The softball guy

KEKAHA – Guy Ruiz never gets tired of running.

He never really gets tired, period. The 72-year-old Kekaha man is an avid softball player with a penchant to win. The athlete is the proud owner of 21 World Series rings in senior softball competition.

While visiting Las Vegas last week where almost everybody hopes to hit it big and win, his idea of a jackpot is of a whole different persuasion. He’d rather hit a ball deep and help his team win on the diamond more than anything else.

Which is exactly what he did last week.

“I love it,” said Ruiz, who earned another MVP award during last week’s tournament in Sin City. “I like to play against the big boys.”

But not even the bright lights of Vegas were enough. He hit the road with his wife Priscilla to play at the Huntsman World Senior Games in St. George, Utah, this week. The international senior sports competition, founded in 1987 for those in their golden years, is expected to draw more than 10,000 athletes from more than 20 countries.

Ruiz will play with Kapili and Hanapa, two softball teams in the 60- and 65-years-old and over category. He’ll also be inducted into the Hall of Fame at the games.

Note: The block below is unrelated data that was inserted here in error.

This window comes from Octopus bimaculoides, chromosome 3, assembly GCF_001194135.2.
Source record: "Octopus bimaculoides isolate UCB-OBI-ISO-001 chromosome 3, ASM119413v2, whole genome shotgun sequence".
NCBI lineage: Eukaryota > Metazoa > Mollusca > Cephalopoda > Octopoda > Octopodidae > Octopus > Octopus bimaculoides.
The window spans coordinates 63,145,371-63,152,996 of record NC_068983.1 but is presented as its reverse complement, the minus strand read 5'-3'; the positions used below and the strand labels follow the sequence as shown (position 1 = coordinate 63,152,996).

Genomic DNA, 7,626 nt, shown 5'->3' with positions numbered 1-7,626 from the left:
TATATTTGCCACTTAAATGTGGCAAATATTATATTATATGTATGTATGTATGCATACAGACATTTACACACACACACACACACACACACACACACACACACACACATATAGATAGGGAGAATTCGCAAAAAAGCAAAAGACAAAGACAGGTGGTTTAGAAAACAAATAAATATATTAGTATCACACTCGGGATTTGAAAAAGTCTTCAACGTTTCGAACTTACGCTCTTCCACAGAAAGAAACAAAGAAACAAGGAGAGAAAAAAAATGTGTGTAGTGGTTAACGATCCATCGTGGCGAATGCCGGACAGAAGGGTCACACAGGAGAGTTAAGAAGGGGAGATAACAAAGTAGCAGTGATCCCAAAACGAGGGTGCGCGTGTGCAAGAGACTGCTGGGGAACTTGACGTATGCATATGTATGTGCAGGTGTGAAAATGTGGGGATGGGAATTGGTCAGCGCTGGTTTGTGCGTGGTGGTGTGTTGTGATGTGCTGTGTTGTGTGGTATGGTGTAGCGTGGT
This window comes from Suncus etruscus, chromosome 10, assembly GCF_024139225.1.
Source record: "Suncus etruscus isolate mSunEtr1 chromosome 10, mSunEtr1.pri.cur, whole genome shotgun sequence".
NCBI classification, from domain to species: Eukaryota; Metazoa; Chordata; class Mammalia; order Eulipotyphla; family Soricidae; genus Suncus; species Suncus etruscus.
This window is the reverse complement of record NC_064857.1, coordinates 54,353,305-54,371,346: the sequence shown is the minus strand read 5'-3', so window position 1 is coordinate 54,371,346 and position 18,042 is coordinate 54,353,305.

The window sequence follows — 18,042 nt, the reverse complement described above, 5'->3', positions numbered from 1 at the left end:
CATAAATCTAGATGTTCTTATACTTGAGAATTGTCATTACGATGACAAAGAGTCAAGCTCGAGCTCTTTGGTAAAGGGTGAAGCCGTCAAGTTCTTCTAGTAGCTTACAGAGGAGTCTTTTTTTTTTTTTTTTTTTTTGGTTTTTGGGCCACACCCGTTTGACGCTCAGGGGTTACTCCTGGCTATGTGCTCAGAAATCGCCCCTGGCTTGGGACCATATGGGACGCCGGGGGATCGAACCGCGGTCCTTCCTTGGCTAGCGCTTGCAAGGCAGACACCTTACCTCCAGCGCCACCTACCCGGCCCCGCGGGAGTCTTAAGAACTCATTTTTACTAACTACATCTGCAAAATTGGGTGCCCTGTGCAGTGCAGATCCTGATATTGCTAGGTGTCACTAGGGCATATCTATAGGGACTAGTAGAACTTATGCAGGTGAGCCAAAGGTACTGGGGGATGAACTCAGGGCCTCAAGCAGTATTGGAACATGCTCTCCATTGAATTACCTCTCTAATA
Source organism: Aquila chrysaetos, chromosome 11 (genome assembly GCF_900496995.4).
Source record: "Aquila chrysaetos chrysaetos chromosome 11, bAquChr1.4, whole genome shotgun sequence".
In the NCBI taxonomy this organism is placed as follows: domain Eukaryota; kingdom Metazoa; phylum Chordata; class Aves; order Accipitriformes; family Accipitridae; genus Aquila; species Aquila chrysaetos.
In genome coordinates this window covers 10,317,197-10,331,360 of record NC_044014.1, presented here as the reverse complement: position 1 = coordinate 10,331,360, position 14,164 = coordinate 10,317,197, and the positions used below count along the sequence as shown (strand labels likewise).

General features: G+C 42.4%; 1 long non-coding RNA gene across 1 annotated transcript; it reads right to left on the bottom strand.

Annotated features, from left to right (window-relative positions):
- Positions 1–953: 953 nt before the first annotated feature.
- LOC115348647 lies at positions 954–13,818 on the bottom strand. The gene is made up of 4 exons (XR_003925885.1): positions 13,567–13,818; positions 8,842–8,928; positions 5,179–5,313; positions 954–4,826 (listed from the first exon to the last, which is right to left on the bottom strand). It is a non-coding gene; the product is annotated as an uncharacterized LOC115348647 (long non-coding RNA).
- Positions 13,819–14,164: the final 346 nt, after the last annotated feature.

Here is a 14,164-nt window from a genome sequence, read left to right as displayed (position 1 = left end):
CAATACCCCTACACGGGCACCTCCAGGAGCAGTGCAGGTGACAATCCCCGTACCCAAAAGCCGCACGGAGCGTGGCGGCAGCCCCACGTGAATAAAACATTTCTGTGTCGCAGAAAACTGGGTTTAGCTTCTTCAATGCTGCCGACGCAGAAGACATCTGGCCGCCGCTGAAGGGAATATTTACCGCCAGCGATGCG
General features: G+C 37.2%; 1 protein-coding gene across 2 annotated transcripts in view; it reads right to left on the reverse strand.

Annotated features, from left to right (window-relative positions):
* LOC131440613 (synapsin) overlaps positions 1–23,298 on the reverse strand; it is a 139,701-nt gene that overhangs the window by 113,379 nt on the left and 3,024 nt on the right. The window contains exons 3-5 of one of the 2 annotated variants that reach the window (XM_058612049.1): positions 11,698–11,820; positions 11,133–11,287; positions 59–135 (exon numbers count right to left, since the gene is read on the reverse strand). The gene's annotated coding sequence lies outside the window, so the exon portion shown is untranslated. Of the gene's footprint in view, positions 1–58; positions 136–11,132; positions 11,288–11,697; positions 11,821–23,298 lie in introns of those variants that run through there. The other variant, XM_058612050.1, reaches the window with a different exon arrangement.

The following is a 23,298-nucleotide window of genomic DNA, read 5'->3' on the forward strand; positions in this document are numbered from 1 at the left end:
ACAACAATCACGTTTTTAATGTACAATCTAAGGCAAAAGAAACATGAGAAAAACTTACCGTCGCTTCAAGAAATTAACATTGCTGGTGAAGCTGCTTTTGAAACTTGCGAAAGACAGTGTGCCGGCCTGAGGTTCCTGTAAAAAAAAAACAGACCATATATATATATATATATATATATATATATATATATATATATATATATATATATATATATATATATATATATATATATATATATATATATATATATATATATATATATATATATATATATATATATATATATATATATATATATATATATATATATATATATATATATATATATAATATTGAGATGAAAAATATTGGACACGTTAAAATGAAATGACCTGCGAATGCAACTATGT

It’s doubtful he’ll share stories of the secret lucky charm he has carried around in his uniform pocket throughout the years on the diamond. If he does, everybody will finally learn about his secret weapon – Hawaiian salt with tea leaf in a baggie.

For Ruiz, beyond softball stories about hitting a grand slam and pushing his Kauai team to first place in a state division title game, beyond competing in Las Vegas or Utah; beyond the gold rings and the hard-earned medals, it’s all about celebrating being alive.

“I ride my bike every night at 8 o’clock at least three to four miles around Kekaha,” Ruiz said.

It’s a world he has always loved to explore as far back as he can remember. When he wasn’t playing on a Little League team as a child, he was keeping busy in other ways.

“I’d be out working, feeding the animals – rabbits, ducks and cows – and hunting pheasants, pigs and mountain goats,” Ruiz said. “It was for our food.”

The ballplayer devoted 37 years to driving heavy equipment at the Kekaha Sugar Co. before retiring. But his devotion to softball was equally as strong – oftentimes he played the game seven days a week.

Priscilla said the 50 years married to Ruiz have been a half a century of going to softball games – something she has grown to love.

“In order to be a softball wife, you have to enjoy it,” Ruiz said. “It’s like a separate world, an atmosphere separate from your working world and family.”


Lisa Ann Capozzi can be reached at


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